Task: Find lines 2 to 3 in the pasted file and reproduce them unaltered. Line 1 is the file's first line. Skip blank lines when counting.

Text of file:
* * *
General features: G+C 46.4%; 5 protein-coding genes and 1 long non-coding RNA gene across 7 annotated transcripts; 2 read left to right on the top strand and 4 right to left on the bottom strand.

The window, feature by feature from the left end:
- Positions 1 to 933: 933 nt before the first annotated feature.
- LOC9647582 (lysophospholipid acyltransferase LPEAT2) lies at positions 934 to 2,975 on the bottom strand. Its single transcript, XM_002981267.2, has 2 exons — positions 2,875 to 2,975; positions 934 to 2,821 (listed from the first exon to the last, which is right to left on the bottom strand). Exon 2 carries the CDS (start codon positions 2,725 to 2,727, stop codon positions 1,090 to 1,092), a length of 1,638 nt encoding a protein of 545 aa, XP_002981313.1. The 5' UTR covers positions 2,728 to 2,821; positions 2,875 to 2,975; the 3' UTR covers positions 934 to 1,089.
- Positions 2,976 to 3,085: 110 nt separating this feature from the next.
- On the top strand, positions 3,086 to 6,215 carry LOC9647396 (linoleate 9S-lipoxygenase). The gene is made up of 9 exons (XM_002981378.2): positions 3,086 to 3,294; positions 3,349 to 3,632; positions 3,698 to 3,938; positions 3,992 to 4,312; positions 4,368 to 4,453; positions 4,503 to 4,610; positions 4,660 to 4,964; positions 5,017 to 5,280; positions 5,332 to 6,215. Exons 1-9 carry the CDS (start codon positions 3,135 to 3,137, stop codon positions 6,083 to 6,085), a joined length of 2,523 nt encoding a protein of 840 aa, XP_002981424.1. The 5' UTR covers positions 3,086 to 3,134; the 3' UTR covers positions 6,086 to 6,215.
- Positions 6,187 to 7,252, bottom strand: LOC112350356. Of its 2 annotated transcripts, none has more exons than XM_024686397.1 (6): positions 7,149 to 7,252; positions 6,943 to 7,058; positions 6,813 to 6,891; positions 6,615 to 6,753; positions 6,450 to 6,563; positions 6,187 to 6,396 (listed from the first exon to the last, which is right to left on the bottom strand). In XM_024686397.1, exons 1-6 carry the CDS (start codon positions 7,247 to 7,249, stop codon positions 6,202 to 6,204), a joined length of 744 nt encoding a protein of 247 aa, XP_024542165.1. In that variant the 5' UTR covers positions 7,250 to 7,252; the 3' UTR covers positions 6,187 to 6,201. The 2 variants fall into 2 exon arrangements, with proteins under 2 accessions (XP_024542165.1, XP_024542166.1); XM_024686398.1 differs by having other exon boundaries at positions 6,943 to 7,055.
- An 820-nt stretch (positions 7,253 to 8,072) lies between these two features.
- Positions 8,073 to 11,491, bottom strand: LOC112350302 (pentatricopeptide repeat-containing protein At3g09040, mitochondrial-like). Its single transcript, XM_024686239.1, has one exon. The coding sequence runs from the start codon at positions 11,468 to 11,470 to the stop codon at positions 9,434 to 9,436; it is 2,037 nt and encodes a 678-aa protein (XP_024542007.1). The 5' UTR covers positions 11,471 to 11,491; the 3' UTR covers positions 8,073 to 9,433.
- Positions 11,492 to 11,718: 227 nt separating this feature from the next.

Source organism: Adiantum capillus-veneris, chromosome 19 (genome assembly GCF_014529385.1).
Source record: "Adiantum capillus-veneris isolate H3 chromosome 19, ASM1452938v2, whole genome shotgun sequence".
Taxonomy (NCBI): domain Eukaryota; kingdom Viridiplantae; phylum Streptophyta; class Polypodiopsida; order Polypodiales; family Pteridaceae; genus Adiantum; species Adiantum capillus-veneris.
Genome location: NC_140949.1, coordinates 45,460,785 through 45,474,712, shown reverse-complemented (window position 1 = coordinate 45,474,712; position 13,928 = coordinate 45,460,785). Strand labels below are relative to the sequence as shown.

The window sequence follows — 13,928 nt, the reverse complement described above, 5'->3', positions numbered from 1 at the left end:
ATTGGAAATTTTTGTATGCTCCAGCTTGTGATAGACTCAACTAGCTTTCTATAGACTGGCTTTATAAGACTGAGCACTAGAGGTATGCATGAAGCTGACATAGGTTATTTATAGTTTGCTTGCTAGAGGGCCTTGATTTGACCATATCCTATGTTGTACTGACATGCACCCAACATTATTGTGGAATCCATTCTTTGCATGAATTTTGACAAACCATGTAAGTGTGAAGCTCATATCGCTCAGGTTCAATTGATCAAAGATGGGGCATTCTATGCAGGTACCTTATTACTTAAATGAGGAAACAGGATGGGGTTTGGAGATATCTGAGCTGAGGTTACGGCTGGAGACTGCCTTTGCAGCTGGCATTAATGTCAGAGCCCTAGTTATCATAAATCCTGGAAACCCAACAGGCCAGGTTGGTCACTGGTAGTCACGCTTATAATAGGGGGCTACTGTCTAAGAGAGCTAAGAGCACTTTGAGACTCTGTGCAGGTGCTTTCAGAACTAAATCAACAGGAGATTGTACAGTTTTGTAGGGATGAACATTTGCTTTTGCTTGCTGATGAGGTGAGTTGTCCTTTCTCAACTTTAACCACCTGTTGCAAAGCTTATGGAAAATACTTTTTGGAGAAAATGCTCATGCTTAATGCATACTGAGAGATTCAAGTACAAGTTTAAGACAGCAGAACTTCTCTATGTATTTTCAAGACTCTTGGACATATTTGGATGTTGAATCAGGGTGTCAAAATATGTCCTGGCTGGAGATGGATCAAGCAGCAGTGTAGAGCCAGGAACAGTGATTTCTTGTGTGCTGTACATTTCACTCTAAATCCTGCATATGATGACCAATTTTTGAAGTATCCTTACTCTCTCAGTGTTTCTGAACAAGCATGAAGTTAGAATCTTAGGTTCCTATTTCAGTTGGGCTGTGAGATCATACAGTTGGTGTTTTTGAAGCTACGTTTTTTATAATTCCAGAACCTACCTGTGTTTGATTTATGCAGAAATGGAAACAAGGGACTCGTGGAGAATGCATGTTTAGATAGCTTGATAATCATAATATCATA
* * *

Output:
The window, feature by feature from the left end:
- Positions 1 to 933: 933 nt before the first annotated feature.